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Lewis & Clark Law Review Publishes Edition on Cannabis Legalization

August 29, 2019

The Lewis & Clark Law Review, ranked 41st among general-interest law reviews by Washington & Lee Citation Rankings, released Volume 23, No. 2, which focuses on marijuana in the law.

The new issue features five articles that discuss marijuana legalization and its legal implications for racial disparity, federalism, insurance, zoning, and drug decriminalization more broadly. The issue also features three notes and comments that ‘dig into the weeds’ of the constitutionality of marijuana legalization.

“It is important to address marijuana legalization in part because it represents a nexus of fundamental change and friction within the law,” said contributing author and former Notes and Comments editor of the Lewis & Clark Law Review Zachary Nelson ’19. “Legalization simultaneously affects individuals and abstract doctrines, while evolving alongside our societal understanding of marijuana and those doctrines. The study of marijuana legalization, then, is itself the study of gradual yet significant shifts in our society, culture, and law.”

Three 2019 graduates authored pieces in this edition.

Blake Marvis ’19, magna cum laude, authored, Reefer Madness in Federal Court: An Overview of How Federal Courts Are Dealing with Cannabis Litigation and Why It Is Necessary to ‘Dig into the Weeds’” He will begin working with Davis Rothwell Earle & Xóchihua in February 2020. Before law school, Blake co-founded an edibles company after helping start and manage a dispensary in Oregon.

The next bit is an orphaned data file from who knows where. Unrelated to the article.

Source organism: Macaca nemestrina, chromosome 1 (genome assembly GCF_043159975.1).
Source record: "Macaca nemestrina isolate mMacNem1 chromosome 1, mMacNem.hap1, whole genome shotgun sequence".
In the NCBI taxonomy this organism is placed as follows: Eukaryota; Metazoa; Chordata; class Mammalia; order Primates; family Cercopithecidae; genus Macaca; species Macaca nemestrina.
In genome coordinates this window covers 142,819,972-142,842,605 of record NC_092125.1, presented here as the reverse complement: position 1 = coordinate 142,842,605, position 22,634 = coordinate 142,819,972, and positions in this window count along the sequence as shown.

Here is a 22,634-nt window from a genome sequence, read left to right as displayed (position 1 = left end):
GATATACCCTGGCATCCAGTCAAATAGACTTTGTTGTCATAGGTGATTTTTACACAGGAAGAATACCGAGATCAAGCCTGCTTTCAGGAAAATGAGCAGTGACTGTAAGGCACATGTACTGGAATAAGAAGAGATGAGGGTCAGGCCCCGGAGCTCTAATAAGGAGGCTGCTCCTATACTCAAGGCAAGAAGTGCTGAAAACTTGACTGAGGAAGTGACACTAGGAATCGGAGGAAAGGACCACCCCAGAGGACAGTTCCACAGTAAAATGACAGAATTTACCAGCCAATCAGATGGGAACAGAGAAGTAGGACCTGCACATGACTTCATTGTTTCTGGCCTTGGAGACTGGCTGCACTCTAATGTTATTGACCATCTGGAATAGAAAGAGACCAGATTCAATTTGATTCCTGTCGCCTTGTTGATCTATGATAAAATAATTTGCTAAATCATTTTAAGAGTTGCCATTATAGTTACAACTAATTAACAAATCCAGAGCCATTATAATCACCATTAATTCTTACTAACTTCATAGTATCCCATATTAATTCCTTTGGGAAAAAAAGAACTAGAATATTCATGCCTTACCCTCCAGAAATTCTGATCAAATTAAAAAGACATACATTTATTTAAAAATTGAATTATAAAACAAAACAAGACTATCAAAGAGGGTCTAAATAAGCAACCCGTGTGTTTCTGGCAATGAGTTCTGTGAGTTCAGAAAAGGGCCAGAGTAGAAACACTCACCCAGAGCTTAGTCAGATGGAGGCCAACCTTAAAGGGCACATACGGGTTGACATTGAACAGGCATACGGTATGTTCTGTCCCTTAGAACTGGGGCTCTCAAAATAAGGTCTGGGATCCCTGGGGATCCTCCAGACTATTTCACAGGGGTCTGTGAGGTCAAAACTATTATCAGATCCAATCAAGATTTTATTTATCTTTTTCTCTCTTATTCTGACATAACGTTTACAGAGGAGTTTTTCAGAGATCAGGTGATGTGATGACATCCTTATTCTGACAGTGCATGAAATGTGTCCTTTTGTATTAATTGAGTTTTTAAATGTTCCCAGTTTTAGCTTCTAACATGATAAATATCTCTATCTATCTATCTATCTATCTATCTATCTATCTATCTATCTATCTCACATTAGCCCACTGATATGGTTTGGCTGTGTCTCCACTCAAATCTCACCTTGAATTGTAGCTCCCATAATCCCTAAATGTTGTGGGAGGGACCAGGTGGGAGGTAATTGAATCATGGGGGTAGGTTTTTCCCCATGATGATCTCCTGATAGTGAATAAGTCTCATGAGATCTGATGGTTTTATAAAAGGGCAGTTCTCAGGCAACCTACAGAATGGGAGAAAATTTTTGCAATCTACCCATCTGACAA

Zachary Nelson ’19, summa cum laude, authoredIf It Looks Like a Duck: Equal Protection, Selective Prosecution, and Geographic Differences in the Federal Prosecution of Marijuana Crimes Under the Controlled Substances Act.” Prior to graduating from Lewis & Clark Law School, He earned his M.A. from Colorado State University in 2016 and his B.A. from the University of South Dakota in 2013.

Hayley Hollis ’19 authored Cannabis Law, the Constitution, and the ABA Model Rules.” Before coming to the law school, she earned her her M.Ed. in Educational Technology Leadership from Lamar University, M.A. in Communication Studies from Sam Houston State University, and her B.S. from the University of Texas.

Distinguished Professor of Law Susan Mandiberg published, A Hybrid Approach to Marijuana Federalism,” in which she asks and answers the question: how should the federal and state governments organize regulation in the event that the federal government decriminalizes marijuana?

The authors hope that expanding the legal dialogue about marijuana now will help prepare for the future.

“This edition contributes to a growing body of legal scholarship and, in so doing, carries forward the Promethean torch toward a reality of public policy and legal understanding that adequately addresses the competing demands and concerns that arise from the steady legalization of marijuana,” Nelson said. “At this point, questions concerning marijuana legalization far outpace answers, and this edition will hopefully help mitigate that gap.”

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